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10404 Olio Road
Fishers, IN 46040
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Liz Marks-Strauss
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F. C. TUCKER COMPANY
BATES-HENDRICKS HISTORY
NEIGHBORHOOD HISTORY
Madison Avenue, the western boundary of the neighborhood, is the old Mauxferry Road. This was the first road built into Indian territory to service the new capital of Indianapolis. It was surveyed in 1822 and completed in 1824. It was the road used to move the tools of government from Corydon (the old state capital) to Indianapolis. It also served as the stagecoach road to reach the steamboats on the Ohio River before the railroad era.

James O. Woodruff built the Victorian neighborhood around the Bates-Hendricks House in 1872, calling it Hendricks Place. He would later develop Woodruff Place on the east side of Indianapolis.

In October 1900, pharmacist John A. Hook opened the first Hook's Drug Store at the corner of Prospect and East Streets.

The Sanders-Childers House at 1020 E. Palmer Street is the oldest house in Indianapolis. It is a two-story brick farmhouse constructed around 1820 by William Sanders. The original portion of the house sits at an angle to Palmer and Barth streets because those streets were not laid out until later. Alterations were made at various times, including a modernization in the 1920s by Frank R. Childers, who was the Marion County Recorder from 1927 to 1930. The former Abraham Lincoln School #18 across the street at 1001 E. Palmer Street was built in 1901 and is on the site where a group of Delaware Indians had a sugar camp until 1820.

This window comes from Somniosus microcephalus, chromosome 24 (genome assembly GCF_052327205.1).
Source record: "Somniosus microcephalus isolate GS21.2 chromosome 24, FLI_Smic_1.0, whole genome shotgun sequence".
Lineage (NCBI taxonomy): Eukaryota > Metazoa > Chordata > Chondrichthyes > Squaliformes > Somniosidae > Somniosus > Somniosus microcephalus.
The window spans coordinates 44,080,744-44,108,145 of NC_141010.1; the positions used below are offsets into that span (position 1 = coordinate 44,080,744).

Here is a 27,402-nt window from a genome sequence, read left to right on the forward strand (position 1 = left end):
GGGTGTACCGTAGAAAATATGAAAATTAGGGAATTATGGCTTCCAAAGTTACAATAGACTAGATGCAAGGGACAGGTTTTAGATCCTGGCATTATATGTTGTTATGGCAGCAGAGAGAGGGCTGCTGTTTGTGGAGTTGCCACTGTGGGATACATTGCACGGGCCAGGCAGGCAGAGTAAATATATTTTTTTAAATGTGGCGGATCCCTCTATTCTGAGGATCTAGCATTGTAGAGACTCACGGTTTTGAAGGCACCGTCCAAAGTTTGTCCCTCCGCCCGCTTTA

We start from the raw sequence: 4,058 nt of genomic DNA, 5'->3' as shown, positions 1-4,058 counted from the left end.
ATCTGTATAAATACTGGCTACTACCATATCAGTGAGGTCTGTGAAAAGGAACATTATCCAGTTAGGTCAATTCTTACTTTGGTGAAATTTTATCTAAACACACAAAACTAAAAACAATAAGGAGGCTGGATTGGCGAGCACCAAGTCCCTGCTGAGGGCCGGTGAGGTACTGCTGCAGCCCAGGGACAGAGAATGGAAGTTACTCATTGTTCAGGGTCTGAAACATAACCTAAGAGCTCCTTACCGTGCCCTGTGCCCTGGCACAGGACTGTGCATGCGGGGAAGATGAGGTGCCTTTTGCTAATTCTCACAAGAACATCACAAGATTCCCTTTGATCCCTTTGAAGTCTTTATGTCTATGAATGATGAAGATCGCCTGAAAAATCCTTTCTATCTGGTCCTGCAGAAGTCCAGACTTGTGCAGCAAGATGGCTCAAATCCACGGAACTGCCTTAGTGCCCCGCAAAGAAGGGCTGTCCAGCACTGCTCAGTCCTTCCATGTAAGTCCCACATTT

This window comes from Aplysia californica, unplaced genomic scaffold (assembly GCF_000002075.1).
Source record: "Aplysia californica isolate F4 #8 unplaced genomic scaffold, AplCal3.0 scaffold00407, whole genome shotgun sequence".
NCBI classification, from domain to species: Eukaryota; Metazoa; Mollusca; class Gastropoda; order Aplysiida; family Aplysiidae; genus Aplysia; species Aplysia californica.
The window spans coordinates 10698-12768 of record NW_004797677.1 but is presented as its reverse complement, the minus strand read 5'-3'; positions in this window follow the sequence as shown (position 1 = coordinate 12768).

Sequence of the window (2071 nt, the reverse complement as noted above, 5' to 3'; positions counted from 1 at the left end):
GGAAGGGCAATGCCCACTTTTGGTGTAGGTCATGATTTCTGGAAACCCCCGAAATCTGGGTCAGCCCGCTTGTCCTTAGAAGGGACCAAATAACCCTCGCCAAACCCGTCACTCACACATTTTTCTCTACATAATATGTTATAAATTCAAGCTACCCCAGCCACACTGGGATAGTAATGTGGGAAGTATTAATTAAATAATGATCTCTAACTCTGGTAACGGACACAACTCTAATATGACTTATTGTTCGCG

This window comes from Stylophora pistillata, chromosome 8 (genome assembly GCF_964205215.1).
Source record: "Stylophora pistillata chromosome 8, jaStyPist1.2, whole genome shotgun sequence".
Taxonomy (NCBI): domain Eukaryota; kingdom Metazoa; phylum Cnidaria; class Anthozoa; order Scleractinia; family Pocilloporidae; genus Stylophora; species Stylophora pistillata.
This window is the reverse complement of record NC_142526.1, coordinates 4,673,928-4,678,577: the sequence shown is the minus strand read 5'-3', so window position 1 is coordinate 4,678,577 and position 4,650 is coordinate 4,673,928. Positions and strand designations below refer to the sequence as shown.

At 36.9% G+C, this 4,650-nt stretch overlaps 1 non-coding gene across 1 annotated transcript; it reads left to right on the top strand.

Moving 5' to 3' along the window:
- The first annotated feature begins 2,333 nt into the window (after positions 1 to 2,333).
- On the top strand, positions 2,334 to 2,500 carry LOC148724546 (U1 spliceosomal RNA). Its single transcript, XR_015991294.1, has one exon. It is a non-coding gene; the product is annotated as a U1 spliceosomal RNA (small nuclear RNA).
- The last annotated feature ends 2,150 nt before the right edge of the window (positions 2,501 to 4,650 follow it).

SOUTHSIDE TURNERS BUILDING IN 1908
The South Side Turnverein Hall at 306 E. Prospect Street in the northwest corner of the neighborhood was constructed in 1900 by the Southside Turnverein, a German-American gymnastics club. The architects were Vonnegut and Bohn, who earlier had designed Das Deutsche Haus, now known as the Athenaeum, in downtown Indianapolis. Anti-German sentiment resulting from World War I led to the German-American community distancing itself from German culture and a decline in the Turners movement, but the building remained a center for the community. On October 4, 1960, for example, it was the site of a campaign speech by Senator John F. Kennedy. In 1977, the Turnverein sold it to Tony Elrod. He turned the second floor into a basketball court and the building became known as the Madison Avenue Athletic Club. However, the deterioration of the building led to its being placed on the Indiana Landmarks' Ten Most Endangered list. The owners of Point Comfort Underwriters purchased the building in July 2016 for $950,000 and undertook a complete renovation of the building; the project was led by Ratio Architects. The building reopened on November 9, 2018, and now serves as the headquarters for Point Comfort. The building was added to the National Register of Historic Places in 2019.